Have been picking ripe Violetta Bayernfeige now since October, here in Connecticut.
This fig was on our,"To be replaced list". In fact we had already top worked part of it to Gino's, and Ronde de Bordeaux. It did not bear it's first year in the ground. It's second year it's taste was nothing special.
This year, it's breba crop was okay. But, we had better tasting figs. Then it started to bear it's main crop of figs, in October. It had started to cool down here and had been raining most of the summer. So, we were not expecting much.
But, were we surprised. In October through today, 11-13-2011. This tree started producing the most juicy and sweetest figs I have ever tasted. In fact, The sweetness level was so high, it attracted hundreds of flies. I think one of the reasons why flies are so attracted to it is, mot only is it very sweet, it is also very juicy,The flies were the second surprise, and we were not prepared for the shear number of flies devouring each fig on the tree.
Next year, we will look for a bird/insect netting long before the figs start to ripen, and we may decide not to keep the breba crop. That may avoid having so many unripe fig to be left on the tree.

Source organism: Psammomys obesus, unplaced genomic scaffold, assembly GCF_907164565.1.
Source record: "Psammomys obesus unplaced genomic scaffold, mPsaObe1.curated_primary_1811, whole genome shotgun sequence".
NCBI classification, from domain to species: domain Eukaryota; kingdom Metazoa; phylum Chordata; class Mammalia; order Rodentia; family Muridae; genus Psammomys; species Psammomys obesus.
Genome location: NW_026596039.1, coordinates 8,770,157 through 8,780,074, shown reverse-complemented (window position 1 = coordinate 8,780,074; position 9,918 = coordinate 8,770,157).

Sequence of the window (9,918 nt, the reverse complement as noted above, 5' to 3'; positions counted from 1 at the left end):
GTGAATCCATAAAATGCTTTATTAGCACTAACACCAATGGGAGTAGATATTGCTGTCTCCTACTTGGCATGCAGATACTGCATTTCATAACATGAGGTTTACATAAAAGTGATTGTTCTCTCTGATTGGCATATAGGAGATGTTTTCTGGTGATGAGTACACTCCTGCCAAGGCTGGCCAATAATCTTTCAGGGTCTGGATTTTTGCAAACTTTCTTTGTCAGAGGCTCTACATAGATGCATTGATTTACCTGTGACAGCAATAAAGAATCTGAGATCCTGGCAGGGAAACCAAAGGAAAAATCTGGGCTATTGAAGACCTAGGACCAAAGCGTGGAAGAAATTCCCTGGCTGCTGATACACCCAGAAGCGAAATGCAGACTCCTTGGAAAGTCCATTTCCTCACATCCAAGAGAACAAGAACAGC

This is a very sweet fig so late in the season. I just picked three today, 11-13-2011. There were no leaves left on the tree from the hard freeze we received in the early part of November. Although, not as Sweet as they were in October, they were still very sweet tasting figs.
So, far the only negative I have observed is the sweetness level draws tons of flies and almost half the figs are still on the tree. This may have been caused because we allowed the breba crop to set, and we had a very early hard freeze.
If we can figure out how to keep the flies away, and to avoid having so many green figs left on the tree,we may keep this cultivar for it's super sweet taste and size.
We purchased our tree from Lucile Whitman at Whitman farms on the west coast. A very nice lady to do business with.
Bob, zone 5 Connecticut